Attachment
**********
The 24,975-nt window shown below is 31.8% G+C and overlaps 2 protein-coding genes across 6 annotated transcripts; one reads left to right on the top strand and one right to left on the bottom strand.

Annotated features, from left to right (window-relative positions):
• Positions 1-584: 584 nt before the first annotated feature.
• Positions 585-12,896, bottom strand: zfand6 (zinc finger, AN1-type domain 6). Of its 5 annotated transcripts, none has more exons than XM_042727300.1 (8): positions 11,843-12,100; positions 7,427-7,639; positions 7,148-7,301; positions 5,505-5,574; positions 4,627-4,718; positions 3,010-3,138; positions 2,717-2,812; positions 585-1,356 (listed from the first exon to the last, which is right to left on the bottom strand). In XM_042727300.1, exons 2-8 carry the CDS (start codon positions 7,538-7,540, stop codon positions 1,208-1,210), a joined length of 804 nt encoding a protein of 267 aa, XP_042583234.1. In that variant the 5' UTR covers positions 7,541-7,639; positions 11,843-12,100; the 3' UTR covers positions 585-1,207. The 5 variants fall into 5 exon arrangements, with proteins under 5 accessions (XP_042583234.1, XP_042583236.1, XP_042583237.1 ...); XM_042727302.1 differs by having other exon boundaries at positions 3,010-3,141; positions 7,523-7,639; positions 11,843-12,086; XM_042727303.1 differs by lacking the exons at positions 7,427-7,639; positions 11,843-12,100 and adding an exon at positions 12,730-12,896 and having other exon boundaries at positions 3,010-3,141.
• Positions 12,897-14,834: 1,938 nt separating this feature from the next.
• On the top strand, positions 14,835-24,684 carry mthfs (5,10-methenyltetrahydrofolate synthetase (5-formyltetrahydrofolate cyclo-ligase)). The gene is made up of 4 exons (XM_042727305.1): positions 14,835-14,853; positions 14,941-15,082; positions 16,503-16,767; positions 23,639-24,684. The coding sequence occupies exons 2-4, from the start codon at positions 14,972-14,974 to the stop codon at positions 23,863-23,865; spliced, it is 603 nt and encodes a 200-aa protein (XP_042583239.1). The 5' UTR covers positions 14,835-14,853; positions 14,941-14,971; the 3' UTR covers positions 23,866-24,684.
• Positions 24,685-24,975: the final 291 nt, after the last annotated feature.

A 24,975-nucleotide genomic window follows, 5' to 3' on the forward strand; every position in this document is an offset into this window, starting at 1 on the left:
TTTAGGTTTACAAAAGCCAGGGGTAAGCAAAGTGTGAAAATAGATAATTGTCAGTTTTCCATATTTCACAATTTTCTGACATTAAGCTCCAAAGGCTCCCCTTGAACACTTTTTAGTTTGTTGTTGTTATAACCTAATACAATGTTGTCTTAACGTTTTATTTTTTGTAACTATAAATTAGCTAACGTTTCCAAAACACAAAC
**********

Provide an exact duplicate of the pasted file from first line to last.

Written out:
The 24,975-nt window shown below is 31.8% G+C and overlaps 2 protein-coding genes across 6 annotated transcripts; one reads left to right on the top strand and one right to left on the bottom strand.

Annotated features, from left to right (window-relative positions):
• Positions 1-584: 584 nt before the first annotated feature.
• Positions 585-12,896, bottom strand: zfand6 (zinc finger, AN1-type domain 6). Of its 5 annotated transcripts, none has more exons than XM_042727300.1 (8): positions 11,843-12,100; positions 7,427-7,639; positions 7,148-7,301; positions 5,505-5,574; positions 4,627-4,718; positions 3,010-3,138; positions 2,717-2,812; positions 585-1,356 (listed from the first exon to the last, which is right to left on the bottom strand). In XM_042727300.1, exons 2-8 carry the CDS (start codon positions 7,538-7,540, stop codon positions 1,208-1,210), a joined length of 804 nt encoding a protein of 267 aa, XP_042583234.1. In that variant the 5' UTR covers positions 7,541-7,639; positions 11,843-12,100; the 3' UTR covers positions 585-1,207. The 5 variants fall into 5 exon arrangements, with proteins under 5 accessions (XP_042583234.1, XP_042583236.1, XP_042583237.1 ...); XM_042727302.1 differs by having other exon boundaries at positions 3,010-3,141; positions 7,523-7,639; positions 11,843-12,086; XM_042727303.1 differs by lacking the exons at positions 7,427-7,639; positions 11,843-12,100 and adding an exon at positions 12,730-12,896 and having other exon boundaries at positions 3,010-3,141.
• Positions 12,897-14,834: 1,938 nt separating this feature from the next.
• On the top strand, positions 14,835-24,684 carry mthfs (5,10-methenyltetrahydrofolate synthetase (5-formyltetrahydrofolate cyclo-ligase)). The gene is made up of 4 exons (XM_042727305.1): positions 14,835-14,853; positions 14,941-15,082; positions 16,503-16,767; positions 23,639-24,684. The coding sequence occupies exons 2-4, from the start codon at positions 14,972-14,974 to the stop codon at positions 23,863-23,865; spliced, it is 603 nt and encodes a 200-aa protein (XP_042583239.1). The 5' UTR covers positions 14,835-14,853; positions 14,941-14,971; the 3' UTR covers positions 23,866-24,684.
• Positions 24,685-24,975: the final 291 nt, after the last annotated feature.

A 24,975-nucleotide genomic window follows, 5' to 3' on the forward strand; every position in this document is an offset into this window, starting at 1 on the left:
TTTAGGTTTACAAAAGCCAGGGGTAAGCAAAGTGTGAAAATAGATAATTGTCAGTTTTCCATATTTCACAATTTTCTGACATTAAGCTCCAAAGGCTCCCCTTGAACACTTTTTAGTTTGTTGTTGTTATAACCTAATACAATGTTGTCTTAACGTTTTATTTTTTGTAACTATAAATTAGCTAACGTTTCCAAAACACAAAC